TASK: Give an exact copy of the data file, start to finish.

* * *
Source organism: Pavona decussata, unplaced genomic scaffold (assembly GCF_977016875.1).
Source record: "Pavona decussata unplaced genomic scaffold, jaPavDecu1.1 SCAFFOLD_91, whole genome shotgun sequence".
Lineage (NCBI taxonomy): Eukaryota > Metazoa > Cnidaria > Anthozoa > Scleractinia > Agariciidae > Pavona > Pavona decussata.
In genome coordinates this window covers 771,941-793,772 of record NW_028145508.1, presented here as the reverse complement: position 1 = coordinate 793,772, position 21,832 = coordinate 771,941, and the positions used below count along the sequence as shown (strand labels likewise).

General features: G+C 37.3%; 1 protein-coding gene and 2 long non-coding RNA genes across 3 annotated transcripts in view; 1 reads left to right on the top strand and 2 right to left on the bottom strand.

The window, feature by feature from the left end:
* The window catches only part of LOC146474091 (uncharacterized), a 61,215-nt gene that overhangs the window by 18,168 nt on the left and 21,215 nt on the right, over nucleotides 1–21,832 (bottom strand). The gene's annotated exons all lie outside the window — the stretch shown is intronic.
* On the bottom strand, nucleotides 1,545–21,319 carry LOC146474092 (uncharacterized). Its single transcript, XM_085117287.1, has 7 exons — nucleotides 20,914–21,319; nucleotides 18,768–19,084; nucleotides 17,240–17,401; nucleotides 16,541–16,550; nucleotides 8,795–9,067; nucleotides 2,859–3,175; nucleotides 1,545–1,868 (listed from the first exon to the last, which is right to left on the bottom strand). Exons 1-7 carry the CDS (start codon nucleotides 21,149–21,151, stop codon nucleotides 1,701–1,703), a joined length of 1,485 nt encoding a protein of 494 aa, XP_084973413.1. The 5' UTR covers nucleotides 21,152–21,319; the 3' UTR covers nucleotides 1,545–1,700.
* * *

Source organism: Pavona decussata, unplaced genomic scaffold (assembly GCF_977016875.1).
Source record: "Pavona decussata unplaced genomic scaffold, jaPavDecu1.1 SCAFFOLD_91, whole genome shotgun sequence".
Lineage (NCBI taxonomy): Eukaryota > Metazoa > Cnidaria > Anthozoa > Scleractinia > Agariciidae > Pavona > Pavona decussata.
In genome coordinates this window covers 771,941-793,772 of record NW_028145508.1, presented here as the reverse complement: position 1 = coordinate 793,772, position 21,832 = coordinate 771,941, and the positions used below count along the sequence as shown (strand labels likewise).

General features: G+C 37.3%; 1 protein-coding gene and 2 long non-coding RNA genes across 3 annotated transcripts in view; 1 reads left to right on the top strand and 2 right to left on the bottom strand.

The window, feature by feature from the left end:
* The window catches only part of LOC146474091 (uncharacterized), a 61,215-nt gene that overhangs the window by 18,168 nt on the left and 21,215 nt on the right, over nucleotides 1–21,832 (bottom strand). The gene's annotated exons all lie outside the window — the stretch shown is intronic.
* On the bottom strand, nucleotides 1,545–21,319 carry LOC146474092 (uncharacterized). Its single transcript, XM_085117287.1, has 7 exons — nucleotides 20,914–21,319; nucleotides 18,768–19,084; nucleotides 17,240–17,401; nucleotides 16,541–16,550; nucleotides 8,795–9,067; nucleotides 2,859–3,175; nucleotides 1,545–1,868 (listed from the first exon to the last, which is right to left on the bottom strand). Exons 1-7 carry the CDS (start codon nucleotides 21,149–21,151, stop codon nucleotides 1,701–1,703), a joined length of 1,485 nt encoding a protein of 494 aa, XP_084973413.1. The 5' UTR covers nucleotides 21,152–21,319; the 3' UTR covers nucleotides 1,545–1,700.